The system and method, in one embodiment, may be implemented as a plug-in, for example, to be used in conjunction with a universal deployment tool such as the one described in the copending U.S. patent application Ser. No. ______ (Attorney docket no. 56129861-230) filed on Mar. 3, 2003, entitled “Universal Deployment Tool,” which application is incorporated herein in its entirety by reference thereto. A user interface such as the one described in that application may be provided to guide a user through this single deployment process.
 Assembling EJB components typically includes packaging classes into JAR (Java archive) and WAR (Web archive) files, creating EAR (EJB archive) file, and generating deployment descriptor files, among other tasks. When operated in conjunction with the deployment tool described in the U.S. patent application Ser. No. ______ (Attorney docket no. 56129861-230) or a similar tool, the STDF system and method of the present disclosure in one embodiment allows assembling of one or more EJBs, generating application server suitable deployment descriptors, and deploying the components to the application server such as the Websphere Single/Advanced Enterprise Edition Application Server in a single process flow.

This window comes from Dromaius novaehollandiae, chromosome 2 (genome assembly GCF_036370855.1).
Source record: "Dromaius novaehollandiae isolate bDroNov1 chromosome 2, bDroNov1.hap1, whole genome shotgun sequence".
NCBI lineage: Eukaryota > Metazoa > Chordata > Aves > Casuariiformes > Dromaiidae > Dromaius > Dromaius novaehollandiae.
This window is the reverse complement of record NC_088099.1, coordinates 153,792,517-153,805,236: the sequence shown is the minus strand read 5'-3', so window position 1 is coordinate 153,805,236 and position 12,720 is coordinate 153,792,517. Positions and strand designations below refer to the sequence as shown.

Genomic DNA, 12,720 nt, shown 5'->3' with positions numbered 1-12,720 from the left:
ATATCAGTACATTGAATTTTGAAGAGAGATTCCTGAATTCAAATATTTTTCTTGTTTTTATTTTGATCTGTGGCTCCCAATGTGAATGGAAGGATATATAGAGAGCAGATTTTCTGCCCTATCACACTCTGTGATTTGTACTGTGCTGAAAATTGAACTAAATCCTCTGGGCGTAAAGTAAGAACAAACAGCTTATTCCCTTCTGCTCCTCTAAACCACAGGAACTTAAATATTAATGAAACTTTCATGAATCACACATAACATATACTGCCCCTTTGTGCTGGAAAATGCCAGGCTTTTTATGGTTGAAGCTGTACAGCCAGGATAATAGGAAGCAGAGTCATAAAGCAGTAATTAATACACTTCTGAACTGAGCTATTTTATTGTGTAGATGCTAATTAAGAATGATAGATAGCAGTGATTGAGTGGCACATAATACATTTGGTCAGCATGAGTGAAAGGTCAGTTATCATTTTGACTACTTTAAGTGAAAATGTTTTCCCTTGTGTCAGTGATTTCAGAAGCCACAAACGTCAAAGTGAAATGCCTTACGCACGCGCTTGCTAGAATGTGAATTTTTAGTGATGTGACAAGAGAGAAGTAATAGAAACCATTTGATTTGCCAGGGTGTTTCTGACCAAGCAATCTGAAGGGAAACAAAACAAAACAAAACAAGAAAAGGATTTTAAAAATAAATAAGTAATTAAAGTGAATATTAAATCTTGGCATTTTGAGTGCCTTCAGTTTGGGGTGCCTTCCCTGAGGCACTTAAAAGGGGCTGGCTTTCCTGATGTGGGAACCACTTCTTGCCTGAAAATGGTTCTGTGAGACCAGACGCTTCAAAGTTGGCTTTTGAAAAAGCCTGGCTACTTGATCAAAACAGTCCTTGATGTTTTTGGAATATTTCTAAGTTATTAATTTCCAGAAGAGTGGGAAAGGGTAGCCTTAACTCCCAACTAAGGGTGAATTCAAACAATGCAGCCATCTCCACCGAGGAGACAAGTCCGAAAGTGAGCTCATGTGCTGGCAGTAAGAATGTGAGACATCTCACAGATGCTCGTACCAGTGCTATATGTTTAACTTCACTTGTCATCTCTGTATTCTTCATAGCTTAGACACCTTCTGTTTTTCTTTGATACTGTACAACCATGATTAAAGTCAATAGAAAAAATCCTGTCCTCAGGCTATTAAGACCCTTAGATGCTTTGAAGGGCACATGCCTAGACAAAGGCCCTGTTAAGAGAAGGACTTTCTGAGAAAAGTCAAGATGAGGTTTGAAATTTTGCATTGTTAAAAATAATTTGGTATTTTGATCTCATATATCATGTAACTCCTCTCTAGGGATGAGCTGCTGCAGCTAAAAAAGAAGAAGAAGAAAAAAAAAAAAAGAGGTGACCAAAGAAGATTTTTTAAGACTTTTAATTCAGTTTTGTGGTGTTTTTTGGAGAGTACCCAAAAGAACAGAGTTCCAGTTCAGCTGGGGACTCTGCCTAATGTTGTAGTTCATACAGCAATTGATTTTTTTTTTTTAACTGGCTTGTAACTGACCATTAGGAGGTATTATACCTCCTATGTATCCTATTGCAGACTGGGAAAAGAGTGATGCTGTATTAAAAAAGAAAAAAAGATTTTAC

In the following description, well-known functions and components are not described in detail. Thus, many known features and definitions related to J2EE standard specification and Java programming methods are not described in detail. Also in the following description, Websphere is used as an example of a target application server, however, it should be understood that the disclosed method and system may be used to deploy to other application servers having similar deployment schemes.